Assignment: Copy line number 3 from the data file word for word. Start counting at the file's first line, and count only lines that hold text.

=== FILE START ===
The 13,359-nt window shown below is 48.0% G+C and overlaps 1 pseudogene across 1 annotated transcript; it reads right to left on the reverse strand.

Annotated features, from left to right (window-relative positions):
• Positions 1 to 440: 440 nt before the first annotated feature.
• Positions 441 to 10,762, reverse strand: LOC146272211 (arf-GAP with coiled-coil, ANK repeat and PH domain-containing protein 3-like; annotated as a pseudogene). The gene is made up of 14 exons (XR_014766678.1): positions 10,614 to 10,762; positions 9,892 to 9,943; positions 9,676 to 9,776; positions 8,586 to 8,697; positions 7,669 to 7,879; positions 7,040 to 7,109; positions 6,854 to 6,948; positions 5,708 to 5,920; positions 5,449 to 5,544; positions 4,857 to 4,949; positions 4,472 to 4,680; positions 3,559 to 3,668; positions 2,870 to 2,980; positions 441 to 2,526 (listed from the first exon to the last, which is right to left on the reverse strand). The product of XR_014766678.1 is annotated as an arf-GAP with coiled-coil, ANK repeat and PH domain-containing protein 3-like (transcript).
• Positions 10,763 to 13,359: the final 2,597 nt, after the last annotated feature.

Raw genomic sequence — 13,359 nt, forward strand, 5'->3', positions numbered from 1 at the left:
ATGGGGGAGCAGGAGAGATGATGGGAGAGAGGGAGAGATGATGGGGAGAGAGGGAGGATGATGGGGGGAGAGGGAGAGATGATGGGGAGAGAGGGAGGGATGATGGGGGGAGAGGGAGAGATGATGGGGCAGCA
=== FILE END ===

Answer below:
• Positions 1 to 440: 440 nt before the first annotated feature.